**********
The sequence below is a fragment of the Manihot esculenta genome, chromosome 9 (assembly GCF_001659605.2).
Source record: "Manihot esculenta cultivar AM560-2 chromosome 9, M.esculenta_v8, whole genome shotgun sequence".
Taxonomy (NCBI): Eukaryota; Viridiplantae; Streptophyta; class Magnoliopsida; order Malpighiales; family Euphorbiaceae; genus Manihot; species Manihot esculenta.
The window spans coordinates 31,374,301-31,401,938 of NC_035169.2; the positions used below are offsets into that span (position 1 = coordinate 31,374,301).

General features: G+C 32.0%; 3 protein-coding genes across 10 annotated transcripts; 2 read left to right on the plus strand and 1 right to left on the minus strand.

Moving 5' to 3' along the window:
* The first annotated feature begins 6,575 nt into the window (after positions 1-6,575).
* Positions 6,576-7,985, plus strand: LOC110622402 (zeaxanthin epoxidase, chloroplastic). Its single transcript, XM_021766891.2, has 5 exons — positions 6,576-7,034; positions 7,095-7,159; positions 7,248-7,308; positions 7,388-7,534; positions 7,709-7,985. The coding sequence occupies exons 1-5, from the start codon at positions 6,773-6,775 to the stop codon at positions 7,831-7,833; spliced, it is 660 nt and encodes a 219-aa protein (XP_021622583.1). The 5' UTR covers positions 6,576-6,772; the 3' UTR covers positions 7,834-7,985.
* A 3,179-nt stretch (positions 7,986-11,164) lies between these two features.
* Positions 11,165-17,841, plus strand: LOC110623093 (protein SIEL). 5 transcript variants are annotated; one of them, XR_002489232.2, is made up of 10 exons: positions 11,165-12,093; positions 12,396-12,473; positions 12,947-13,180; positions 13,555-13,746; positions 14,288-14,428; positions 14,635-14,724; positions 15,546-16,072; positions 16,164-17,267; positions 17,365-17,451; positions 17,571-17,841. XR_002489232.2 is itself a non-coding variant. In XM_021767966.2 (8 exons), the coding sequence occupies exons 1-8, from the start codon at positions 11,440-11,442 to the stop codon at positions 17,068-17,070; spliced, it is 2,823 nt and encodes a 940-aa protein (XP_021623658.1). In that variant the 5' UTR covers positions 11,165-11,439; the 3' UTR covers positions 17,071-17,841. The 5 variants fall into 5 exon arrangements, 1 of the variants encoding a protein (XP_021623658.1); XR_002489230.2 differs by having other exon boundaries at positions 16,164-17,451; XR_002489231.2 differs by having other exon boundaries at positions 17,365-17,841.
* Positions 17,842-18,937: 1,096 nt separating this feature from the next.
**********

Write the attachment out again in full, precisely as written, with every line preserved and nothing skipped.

The sequence below is a fragment of the Manihot esculenta genome, chromosome 9 (assembly GCF_001659605.2).
Source record: "Manihot esculenta cultivar AM560-2 chromosome 9, M.esculenta_v8, whole genome shotgun sequence".
Taxonomy (NCBI): Eukaryota; Viridiplantae; Streptophyta; class Magnoliopsida; order Malpighiales; family Euphorbiaceae; genus Manihot; species Manihot esculenta.
The window spans coordinates 31,374,301-31,401,938 of NC_035169.2; the positions used below are offsets into that span (position 1 = coordinate 31,374,301).

General features: G+C 32.0%; 3 protein-coding genes across 10 annotated transcripts; 2 read left to right on the plus strand and 1 right to left on the minus strand.

Moving 5' to 3' along the window:
* The first annotated feature begins 6,575 nt into the window (after positions 1-6,575).
* Positions 6,576-7,985, plus strand: LOC110622402 (zeaxanthin epoxidase, chloroplastic). Its single transcript, XM_021766891.2, has 5 exons — positions 6,576-7,034; positions 7,095-7,159; positions 7,248-7,308; positions 7,388-7,534; positions 7,709-7,985. The coding sequence occupies exons 1-5, from the start codon at positions 6,773-6,775 to the stop codon at positions 7,831-7,833; spliced, it is 660 nt and encodes a 219-aa protein (XP_021622583.1). The 5' UTR covers positions 6,576-6,772; the 3' UTR covers positions 7,834-7,985.
* A 3,179-nt stretch (positions 7,986-11,164) lies between these two features.
* Positions 11,165-17,841, plus strand: LOC110623093 (protein SIEL). 5 transcript variants are annotated; one of them, XR_002489232.2, is made up of 10 exons: positions 11,165-12,093; positions 12,396-12,473; positions 12,947-13,180; positions 13,555-13,746; positions 14,288-14,428; positions 14,635-14,724; positions 15,546-16,072; positions 16,164-17,267; positions 17,365-17,451; positions 17,571-17,841. XR_002489232.2 is itself a non-coding variant. In XM_021767966.2 (8 exons), the coding sequence occupies exons 1-8, from the start codon at positions 11,440-11,442 to the stop codon at positions 17,068-17,070; spliced, it is 2,823 nt and encodes a 940-aa protein (XP_021623658.1). In that variant the 5' UTR covers positions 11,165-11,439; the 3' UTR covers positions 17,071-17,841. The 5 variants fall into 5 exon arrangements, 1 of the variants encoding a protein (XP_021623658.1); XR_002489230.2 differs by having other exon boundaries at positions 16,164-17,451; XR_002489231.2 differs by having other exon boundaries at positions 17,365-17,841.
* Positions 17,842-18,937: 1,096 nt separating this feature from the next.